A budget Z77 board that brings all the basics.
Starting from the top we see the CPU socket which is surrounded by the Power VRMs and MOSFETS, and on the left side a simple strip of heatsink. This layout suggests that the GA-Z77-D3H isn’t geared for heavy overclocking. However, we did manage to overclock our Core i7-2600K to 4.7GHz @ 1.45v without any trouble.
Moving to the left we see the rear I/O panel, housing the P/S2 port, 4x USB 2.0 and 4x USB 3.0 ports. Then there are the aforementioned three display ports: VGA, DVI and HDMI. Lastly we have the Atheros controlled GB LAN port and the VIA VT2021 controlled 7-channel sound ports, with S/PDIF Out.
Moving below, we see the bottom half where we see the PCIe 3.0 x16 port. Note that PCIe 3.0 only works with an Ivy Bridge processor, with Sandy Bridge processor PCIe 2.0 is in effect. The secondary PCIe slot only gets x4 lanes. This, more than anything else, shows the budget status of the GA-Z77-D3H. The large heatsink for the Z77 chipset is the same one used on the GA-Z77-UD5H.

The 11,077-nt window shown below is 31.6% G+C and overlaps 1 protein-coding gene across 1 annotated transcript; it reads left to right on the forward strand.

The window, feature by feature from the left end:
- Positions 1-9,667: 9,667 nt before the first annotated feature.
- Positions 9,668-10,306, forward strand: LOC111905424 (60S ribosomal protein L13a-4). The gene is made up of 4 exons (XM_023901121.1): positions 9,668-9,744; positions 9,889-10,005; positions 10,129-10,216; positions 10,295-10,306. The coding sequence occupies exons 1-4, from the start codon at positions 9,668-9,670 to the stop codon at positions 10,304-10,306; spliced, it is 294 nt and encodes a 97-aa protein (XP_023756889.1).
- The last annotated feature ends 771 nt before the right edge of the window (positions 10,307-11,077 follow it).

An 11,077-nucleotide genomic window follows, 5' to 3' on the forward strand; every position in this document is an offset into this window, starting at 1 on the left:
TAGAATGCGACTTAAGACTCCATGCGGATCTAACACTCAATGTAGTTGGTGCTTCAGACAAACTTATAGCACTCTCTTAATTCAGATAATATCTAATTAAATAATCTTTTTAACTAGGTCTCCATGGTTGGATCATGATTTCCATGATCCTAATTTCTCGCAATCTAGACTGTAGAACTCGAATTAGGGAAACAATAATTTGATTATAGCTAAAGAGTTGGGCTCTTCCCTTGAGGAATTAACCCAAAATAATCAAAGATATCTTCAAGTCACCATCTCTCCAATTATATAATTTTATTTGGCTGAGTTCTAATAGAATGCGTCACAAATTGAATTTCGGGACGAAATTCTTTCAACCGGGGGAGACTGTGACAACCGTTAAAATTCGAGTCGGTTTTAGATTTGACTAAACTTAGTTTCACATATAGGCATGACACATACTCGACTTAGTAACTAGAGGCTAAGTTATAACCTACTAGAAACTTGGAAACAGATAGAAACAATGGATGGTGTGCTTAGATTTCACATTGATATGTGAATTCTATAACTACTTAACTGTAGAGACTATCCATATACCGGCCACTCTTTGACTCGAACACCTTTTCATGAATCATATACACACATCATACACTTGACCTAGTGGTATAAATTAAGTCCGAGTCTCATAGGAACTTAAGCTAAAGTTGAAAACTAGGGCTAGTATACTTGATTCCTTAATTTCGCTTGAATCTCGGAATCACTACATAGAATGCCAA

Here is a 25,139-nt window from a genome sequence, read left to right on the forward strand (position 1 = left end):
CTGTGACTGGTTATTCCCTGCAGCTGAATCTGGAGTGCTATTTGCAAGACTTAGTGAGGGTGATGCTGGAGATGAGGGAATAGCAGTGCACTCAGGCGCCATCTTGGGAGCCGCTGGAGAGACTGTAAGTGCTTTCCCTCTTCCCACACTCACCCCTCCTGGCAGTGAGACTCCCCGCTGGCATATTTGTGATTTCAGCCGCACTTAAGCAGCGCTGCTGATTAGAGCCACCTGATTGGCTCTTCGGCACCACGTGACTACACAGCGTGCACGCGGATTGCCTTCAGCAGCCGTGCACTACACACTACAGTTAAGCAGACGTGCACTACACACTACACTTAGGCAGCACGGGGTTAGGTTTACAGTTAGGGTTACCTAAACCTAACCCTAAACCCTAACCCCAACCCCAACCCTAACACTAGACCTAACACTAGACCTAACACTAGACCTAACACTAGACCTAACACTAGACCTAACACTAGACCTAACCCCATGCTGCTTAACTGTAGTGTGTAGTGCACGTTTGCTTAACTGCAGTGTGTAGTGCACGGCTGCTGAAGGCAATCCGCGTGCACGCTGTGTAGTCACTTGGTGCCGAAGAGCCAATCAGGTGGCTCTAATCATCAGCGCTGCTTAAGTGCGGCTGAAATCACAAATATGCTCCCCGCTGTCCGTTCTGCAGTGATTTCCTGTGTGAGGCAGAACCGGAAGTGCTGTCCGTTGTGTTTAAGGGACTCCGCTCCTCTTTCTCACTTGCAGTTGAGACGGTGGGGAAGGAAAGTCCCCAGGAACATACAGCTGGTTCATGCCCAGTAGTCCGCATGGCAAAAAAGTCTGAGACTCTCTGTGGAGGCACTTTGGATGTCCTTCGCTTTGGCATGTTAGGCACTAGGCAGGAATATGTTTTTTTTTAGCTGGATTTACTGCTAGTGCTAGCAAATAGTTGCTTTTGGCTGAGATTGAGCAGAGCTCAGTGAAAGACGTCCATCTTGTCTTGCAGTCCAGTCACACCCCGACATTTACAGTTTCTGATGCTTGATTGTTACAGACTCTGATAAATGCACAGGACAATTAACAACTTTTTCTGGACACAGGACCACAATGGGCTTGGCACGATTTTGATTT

Moving to the bottom right we see the two SATA III (6GBps) ports (in white) and four SATA II (2GBps) ports. The last of the SATA II ports becomes disabled if you use the mSATA port, so at any one time you can have a maximum of six SATA drives connected to the GA-Z77-D3H.
The BIOS is the same UEFI version seen in some of Gigabyte’s most recent motherboards, and presents most of the information nicely. Still, I prefer the ‘old school’ Advance menu where things are borken down by categories. Have look at the images below to see how easy it is to navigate and go through the GA-Z77-D3H’s UEFI BIOS.